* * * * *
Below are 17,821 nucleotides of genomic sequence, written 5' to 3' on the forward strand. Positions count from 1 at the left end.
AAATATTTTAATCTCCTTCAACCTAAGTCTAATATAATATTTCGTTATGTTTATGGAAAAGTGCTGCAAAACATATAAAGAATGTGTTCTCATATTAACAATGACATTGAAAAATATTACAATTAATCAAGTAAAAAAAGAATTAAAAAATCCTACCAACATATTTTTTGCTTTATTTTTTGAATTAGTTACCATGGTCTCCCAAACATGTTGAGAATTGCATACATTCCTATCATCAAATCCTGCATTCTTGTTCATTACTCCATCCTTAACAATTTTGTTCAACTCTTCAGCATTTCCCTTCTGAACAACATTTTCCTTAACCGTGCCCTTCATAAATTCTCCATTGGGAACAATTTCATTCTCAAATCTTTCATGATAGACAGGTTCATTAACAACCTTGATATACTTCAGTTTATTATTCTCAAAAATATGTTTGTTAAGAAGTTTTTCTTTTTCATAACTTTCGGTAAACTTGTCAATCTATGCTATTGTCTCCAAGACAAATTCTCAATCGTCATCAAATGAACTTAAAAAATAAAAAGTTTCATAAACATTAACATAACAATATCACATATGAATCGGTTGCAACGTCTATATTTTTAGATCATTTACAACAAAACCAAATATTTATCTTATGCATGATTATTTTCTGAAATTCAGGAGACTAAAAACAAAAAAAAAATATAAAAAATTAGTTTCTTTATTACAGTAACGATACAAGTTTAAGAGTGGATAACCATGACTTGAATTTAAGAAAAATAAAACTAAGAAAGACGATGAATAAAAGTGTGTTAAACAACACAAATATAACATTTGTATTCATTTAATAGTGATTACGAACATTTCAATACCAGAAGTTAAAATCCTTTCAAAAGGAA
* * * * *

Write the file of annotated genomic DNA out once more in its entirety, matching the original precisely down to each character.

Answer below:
Below are 17,821 nucleotides of genomic sequence, written 5' to 3' on the forward strand. Positions count from 1 at the left end.
AAATATTTTAATCTCCTTCAACCTAAGTCTAATATAATATTTCGTTATGTTTATGGAAAAGTGCTGCAAAACATATAAAGAATGTGTTCTCATATTAACAATGACATTGAAAAATATTACAATTAATCAAGTAAAAAAAGAATTAAAAAATCCTACCAACATATTTTTTGCTTTATTTTTTGAATTAGTTACCATGGTCTCCCAAACATGTTGAGAATTGCATACATTCCTATCATCAAATCCTGCATTCTTGTTCATTACTCCATCCTTAACAATTTTGTTCAACTCTTCAGCATTTCCCTTCTGAACAACATTTTCCTTAACCGTGCCCTTCATAAATTCTCCATTGGGAACAATTTCATTCTCAAATCTTTCATGATAGACAGGTTCATTAACAACCTTGATATACTTCAGTTTATTATTCTCAAAAATATGTTTGTTAAGAAGTTTTTCTTTTTCATAACTTTCGGTAAACTTGTCAATCTATGCTATTGTCTCCAAGACAAATTCTCAATCGTCATCAAATGAACTTAAAAAATAAAAAGTTTCATAAACATTAACATAACAATATCACATATGAATCGGTTGCAACGTCTATATTTTTAGATCATTTACAACAAAACCAAATATTTATCTTATGCATGATTATTTTCTGAAATTCAGGAGACTAAAAACAAAAAAAAAATATAAAAAATTAGTTTCTTTATTACAGTAACGATACAAGTTTAAGAGTGGATAACCATGACTTGAATTTAAGAAAAATAAAACTAAGAAAGACGATGAATAAAAGTGTGTTAAACAACACAAATATAACATTTGTATTCATTTAATAGTGATTACGAACATTTCAATACCAGAAGTTAAAATCCTTTCAAAAGGAA